According to NPD’s Consumer Reports on Eating Share Trends (CREST®), which tracks consumer usage of commercial foodservice, for the year ending December 2008, among kids under 13, orders for kid’s meals that included a toy were down 11 percent, and orders from kids menus were down four percent, compared to combo meals down two percent and 99-cent value menu up nine percent.
“Just as adults have moved to greater use of deals and value menus, there continues to be a shift in the way kids are ordering at restaurants or, in many cases, how their parents are ordering for them,” says Bonnie Riggs, restaurant industry analyst at NPD. “What has gained in popularity is the use of value menus for kids’ meals and snacks.”
Contributing to the decline in the number of kids’ meals with toys and kids menu items ordered is that fewer kids are eating out. NPD finds that traffic for parties with kids declined five percent in the quarter ending February 2009, compared to same quarter last year, after more than three years of positive growth. A not particularly surprising trend given that the average size of the party when kids are present is over twice as large as for adult-only parties, driving the cost almost $8 higher than for the typically smaller adult only occasions. Both quick service restaurants (fast food) and full service restaurants experienced traffic losses. In both cases, losses were heaviest with kids under 6 years old.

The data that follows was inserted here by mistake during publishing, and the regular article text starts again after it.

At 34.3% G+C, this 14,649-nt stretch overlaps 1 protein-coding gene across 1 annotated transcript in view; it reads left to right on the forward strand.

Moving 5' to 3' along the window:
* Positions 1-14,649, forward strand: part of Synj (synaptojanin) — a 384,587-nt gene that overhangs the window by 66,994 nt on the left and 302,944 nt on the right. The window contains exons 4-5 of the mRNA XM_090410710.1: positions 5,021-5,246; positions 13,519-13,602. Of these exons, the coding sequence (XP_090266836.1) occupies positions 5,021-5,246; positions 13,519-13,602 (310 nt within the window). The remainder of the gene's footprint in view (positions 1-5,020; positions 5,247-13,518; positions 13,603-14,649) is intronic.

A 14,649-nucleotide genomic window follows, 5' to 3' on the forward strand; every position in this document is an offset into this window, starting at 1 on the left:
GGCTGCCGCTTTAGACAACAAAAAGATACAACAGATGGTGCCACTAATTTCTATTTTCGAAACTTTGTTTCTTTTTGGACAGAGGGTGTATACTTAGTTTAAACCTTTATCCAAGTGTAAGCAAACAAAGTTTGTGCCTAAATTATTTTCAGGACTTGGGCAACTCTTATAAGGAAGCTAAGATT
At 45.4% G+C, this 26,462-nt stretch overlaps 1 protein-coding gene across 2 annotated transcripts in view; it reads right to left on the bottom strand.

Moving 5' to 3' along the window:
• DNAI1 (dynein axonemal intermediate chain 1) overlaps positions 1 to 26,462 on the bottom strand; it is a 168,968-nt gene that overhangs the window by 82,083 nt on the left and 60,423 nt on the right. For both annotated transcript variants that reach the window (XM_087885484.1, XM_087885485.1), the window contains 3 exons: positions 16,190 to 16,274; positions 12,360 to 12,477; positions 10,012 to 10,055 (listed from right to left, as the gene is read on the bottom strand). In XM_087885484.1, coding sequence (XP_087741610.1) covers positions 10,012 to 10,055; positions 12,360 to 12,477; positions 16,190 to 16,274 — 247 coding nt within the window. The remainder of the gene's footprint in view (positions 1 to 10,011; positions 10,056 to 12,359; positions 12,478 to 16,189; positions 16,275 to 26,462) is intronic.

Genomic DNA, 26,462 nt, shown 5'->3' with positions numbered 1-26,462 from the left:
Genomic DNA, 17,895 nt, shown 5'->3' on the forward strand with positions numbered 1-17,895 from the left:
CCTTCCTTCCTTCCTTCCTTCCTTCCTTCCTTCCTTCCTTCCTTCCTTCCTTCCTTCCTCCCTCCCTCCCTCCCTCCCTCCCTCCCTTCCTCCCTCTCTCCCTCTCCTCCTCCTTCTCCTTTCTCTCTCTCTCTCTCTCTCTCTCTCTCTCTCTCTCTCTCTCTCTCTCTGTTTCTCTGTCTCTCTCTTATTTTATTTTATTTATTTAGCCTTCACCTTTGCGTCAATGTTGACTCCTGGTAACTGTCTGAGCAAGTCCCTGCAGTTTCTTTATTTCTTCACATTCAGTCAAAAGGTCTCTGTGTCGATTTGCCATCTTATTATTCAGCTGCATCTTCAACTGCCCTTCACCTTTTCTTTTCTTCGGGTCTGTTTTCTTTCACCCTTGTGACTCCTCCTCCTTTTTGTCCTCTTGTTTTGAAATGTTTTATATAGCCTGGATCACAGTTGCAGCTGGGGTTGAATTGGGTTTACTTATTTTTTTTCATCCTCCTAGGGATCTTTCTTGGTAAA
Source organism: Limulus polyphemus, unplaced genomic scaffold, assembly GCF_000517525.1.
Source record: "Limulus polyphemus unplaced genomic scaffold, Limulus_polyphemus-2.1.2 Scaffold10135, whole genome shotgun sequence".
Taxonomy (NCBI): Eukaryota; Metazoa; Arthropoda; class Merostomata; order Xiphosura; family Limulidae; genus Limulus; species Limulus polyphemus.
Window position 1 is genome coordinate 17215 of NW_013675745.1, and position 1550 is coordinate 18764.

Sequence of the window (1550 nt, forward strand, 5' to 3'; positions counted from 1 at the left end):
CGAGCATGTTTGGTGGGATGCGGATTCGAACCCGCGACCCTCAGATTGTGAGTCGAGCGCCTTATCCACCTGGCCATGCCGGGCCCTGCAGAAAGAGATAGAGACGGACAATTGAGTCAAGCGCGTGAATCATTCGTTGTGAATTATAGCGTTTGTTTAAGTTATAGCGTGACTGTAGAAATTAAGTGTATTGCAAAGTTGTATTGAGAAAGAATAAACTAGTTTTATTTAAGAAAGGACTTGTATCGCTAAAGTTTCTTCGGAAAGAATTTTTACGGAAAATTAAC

When kids under 12 do visit restaurants, pizza is far and away the most popular fast food for children, according to NPD CREST data. On the flip side, fries and chicken nuggets are also popular, but beginning to fall out of favor. Up and coming items include hamburgers, tacos and pasta for older kids, with fruit and ice cream gaining in popularity for younger kids. While pizza dominates for kids at supper in a quick service restaurant, pasta takes over that spot at full service restaurants.
“Kids’ tastes and preferences’ are changing. There is more to the shift away from kids’ meals and menus than the economy and saving money,” says Riggs. “Kids today want more choices and sophisticated fare.”